BSB Seminar: A decade of research into Acinetobacter efflux pumps

Karl Hassan, The University of Newcastle


The Acinetobacter genus includes at least 70 named species that occupy environments which differ broadly in nutrient composition, water availability, temperature and other abiotic characteristics. The best studied Acinetobacter species are human pathogens, including the WHO top priority pathogen Acinetobacter baumannii. A consistent theme of my research over the past decade has been in studying the efflux proteins encoded by Acinetobacter, particularly A. baumannii. Efflux pumps can be very promiscuous in substrate recognition, and therefore a single pump can fulfil multiple functional roles in a cell. Efflux pumps contribute to the high levels of antibiotic resistance seen in clinical Acinetobacter isolates, but many of these pumps are highly conserved across the genus, suggesting important primordial functions. In this talk I will describe our group’s contributions to the field of Acinetobacter efflux over the past decade, including the discovery of novel efflux pump functions, their regulatory influences, and the discovery of new efflux proteins from one (or more) new families of proteins.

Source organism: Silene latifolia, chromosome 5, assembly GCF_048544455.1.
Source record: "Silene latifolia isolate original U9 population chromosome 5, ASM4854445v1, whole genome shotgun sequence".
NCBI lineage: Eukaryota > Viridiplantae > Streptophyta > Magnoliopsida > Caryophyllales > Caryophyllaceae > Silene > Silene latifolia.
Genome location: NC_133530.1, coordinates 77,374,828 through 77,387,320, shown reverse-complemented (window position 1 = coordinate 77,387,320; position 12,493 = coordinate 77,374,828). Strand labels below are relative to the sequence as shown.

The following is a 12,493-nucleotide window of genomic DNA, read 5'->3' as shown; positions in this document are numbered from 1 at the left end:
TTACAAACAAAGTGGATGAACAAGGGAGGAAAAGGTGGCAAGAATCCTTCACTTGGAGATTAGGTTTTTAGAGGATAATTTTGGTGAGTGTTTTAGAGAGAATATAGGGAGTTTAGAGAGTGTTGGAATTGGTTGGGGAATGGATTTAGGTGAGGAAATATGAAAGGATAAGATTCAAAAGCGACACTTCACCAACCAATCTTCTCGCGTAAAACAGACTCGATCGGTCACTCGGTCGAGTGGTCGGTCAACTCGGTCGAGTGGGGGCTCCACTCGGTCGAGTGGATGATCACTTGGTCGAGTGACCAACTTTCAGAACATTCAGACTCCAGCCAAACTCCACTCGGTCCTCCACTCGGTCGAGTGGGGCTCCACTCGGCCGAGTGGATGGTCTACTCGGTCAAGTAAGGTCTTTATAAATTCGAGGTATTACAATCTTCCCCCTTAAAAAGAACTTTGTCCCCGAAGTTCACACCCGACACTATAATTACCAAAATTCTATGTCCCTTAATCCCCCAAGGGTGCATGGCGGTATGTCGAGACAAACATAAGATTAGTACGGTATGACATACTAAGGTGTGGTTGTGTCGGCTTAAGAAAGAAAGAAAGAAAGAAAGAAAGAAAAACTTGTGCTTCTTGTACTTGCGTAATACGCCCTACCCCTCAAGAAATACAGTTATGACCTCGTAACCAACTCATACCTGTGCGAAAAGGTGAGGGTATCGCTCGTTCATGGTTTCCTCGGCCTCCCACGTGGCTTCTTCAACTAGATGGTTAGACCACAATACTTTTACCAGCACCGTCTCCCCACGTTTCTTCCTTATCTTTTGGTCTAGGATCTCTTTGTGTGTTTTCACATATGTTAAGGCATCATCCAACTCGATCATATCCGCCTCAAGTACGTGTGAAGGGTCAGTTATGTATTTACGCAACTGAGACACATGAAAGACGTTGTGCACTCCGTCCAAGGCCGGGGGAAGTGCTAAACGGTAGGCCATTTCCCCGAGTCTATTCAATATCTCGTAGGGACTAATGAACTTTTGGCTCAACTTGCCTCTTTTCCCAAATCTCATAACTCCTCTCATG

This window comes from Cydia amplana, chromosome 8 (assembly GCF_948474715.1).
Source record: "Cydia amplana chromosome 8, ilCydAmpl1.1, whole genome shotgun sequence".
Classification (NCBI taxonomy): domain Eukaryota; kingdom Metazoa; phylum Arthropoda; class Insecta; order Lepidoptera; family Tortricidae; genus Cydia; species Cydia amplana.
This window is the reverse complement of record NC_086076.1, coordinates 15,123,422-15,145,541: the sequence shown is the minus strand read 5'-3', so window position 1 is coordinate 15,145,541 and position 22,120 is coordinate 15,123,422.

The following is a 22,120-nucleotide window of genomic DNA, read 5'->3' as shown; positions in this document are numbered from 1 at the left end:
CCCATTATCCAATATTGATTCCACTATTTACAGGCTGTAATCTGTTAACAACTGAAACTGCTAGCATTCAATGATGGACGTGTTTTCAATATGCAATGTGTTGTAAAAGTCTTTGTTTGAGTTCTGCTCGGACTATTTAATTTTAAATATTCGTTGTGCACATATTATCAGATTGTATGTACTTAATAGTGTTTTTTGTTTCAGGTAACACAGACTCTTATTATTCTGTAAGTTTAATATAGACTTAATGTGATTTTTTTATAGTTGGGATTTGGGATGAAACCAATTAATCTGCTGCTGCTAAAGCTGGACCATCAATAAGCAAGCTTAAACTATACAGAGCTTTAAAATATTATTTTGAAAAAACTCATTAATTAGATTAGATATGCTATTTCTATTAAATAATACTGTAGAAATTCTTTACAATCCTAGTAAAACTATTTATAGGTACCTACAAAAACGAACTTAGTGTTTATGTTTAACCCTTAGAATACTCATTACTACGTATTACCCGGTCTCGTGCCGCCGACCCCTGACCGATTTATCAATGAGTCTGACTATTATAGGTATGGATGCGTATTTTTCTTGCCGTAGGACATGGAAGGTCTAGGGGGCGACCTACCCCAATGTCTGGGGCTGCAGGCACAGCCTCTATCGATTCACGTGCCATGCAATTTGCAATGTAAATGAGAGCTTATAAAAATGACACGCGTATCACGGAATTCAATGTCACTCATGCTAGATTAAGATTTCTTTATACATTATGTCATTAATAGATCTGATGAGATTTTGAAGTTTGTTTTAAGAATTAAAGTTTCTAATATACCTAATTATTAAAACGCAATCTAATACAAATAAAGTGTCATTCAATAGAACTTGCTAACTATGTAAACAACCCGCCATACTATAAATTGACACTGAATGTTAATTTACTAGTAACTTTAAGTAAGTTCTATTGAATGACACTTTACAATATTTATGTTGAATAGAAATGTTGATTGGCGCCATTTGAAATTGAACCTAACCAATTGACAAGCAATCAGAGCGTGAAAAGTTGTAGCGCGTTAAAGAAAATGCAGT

Karl Hassan is an ARC Future Fellow at the University of Newcastle. Prior to Newcastle, Karl held research fellowships at the University of Leeds and Macquarie University. Karl is a molecular microbiologist with expertise in functional genomics and protein biochemistry/biophysics. Karl’s research broadly examines mechanisms of small molecule transport in bacteria, the physiology of bacterial cell envelopes and bacterial global regulatory networks. Karl has current research projects investigating drug resistance in Gram-negative bacteria, microbial metal ion homeostasis, plant pathogen suppression by biocontrol bacteria, hydrocarbon bioremediation, and synthetic biology tools for exploiting bacteria in the production of high-value chemicals.